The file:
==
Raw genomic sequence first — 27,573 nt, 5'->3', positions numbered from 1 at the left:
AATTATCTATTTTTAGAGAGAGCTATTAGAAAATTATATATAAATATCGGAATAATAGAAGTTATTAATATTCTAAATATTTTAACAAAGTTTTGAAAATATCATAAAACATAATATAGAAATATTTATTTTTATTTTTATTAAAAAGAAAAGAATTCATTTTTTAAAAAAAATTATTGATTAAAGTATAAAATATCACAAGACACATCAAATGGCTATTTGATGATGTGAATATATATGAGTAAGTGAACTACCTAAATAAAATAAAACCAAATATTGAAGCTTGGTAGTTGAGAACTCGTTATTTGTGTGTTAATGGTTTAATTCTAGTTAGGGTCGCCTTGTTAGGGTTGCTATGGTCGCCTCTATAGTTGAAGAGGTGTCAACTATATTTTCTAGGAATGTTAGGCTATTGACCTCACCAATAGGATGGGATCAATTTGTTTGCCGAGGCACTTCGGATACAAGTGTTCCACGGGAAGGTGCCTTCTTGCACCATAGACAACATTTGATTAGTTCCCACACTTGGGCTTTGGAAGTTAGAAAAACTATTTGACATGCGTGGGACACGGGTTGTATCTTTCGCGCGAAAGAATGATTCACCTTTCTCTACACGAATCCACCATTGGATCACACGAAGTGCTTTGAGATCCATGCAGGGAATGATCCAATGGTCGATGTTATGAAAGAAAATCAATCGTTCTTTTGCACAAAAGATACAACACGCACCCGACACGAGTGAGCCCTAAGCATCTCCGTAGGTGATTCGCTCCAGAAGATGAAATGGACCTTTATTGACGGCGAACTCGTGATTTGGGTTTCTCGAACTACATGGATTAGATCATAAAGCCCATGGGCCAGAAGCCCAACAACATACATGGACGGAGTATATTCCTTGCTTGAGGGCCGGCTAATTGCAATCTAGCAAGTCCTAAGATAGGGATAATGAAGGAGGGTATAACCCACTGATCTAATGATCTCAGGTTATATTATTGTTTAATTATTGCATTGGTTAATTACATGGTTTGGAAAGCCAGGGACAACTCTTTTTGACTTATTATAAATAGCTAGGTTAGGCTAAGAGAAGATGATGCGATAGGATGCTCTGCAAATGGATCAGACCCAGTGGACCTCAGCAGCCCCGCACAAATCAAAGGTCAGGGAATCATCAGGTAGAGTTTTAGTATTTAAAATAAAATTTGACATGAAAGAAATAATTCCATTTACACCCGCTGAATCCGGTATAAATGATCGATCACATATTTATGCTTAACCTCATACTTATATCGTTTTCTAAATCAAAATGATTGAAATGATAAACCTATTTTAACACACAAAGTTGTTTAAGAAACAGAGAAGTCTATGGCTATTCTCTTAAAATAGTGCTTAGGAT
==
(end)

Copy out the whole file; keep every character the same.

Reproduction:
Raw genomic sequence first — 27,573 nt, 5'->3', positions numbered from 1 at the left:
AATTATCTATTTTTAGAGAGAGCTATTAGAAAATTATATATAAATATCGGAATAATAGAAGTTATTAATATTCTAAATATTTTAACAAAGTTTTGAAAATATCATAAAACATAATATAGAAATATTTATTTTTATTTTTATTAAAAAGAAAAGAATTCATTTTTTAAAAAAAATTATTGATTAAAGTATAAAATATCACAAGACACATCAAATGGCTATTTGATGATGTGAATATATATGAGTAAGTGAACTACCTAAATAAAATAAAACCAAATATTGAAGCTTGGTAGTTGAGAACTCGTTATTTGTGTGTTAATGGTTTAATTCTAGTTAGGGTCGCCTTGTTAGGGTTGCTATGGTCGCCTCTATAGTTGAAGAGGTGTCAACTATATTTTCTAGGAATGTTAGGCTATTGACCTCACCAATAGGATGGGATCAATTTGTTTGCCGAGGCACTTCGGATACAAGTGTTCCACGGGAAGGTGCCTTCTTGCACCATAGACAACATTTGATTAGTTCCCACACTTGGGCTTTGGAAGTTAGAAAAACTATTTGACATGCGTGGGACACGGGTTGTATCTTTCGCGCGAAAGAATGATTCACCTTTCTCTACACGAATCCACCATTGGATCACACGAAGTGCTTTGAGATCCATGCAGGGAATGATCCAATGGTCGATGTTATGAAAGAAAATCAATCGTTCTTTTGCACAAAAGATACAACACGCACCCGACACGAGTGAGCCCTAAGCATCTCCGTAGGTGATTCGCTCCAGAAGATGAAATGGACCTTTATTGACGGCGAACTCGTGATTTGGGTTTCTCGAACTACATGGATTAGATCATAAAGCCCATGGGCCAGAAGCCCAACAACATACATGGACGGAGTATATTCCTTGCTTGAGGGCCGGCTAATTGCAATCTAGCAAGTCCTAAGATAGGGATAATGAAGGAGGGTATAACCCACTGATCTAATGATCTCAGGTTATATTATTGTTTAATTATTGCATTGGTTAATTACATGGTTTGGAAAGCCAGGGACAACTCTTTTTGACTTATTATAAATAGCTAGGTTAGGCTAAGAGAAGATGATGCGATAGGATGCTCTGCAAATGGATCAGACCCAGTGGACCTCAGCAGCCCCGCACAAATCAAAGGTCAGGGAATCATCAGGTAGAGTTTTAGTATTTAAAATAAAATTTGACATGAAAGAAATAATTCCATTTACACCCGCTGAATCCGGTATAAATGATCGATCACATATTTATGCTTAACCTCATACTTATATCGTTTTCTAAATCAAAATGATTGAAATGATAAACCTATTTTAACACACAAAGTTGTTTAAGAAACAGAGAAGTCTATGGCTATTCTCTTAAAATAGTGCTTAGGAT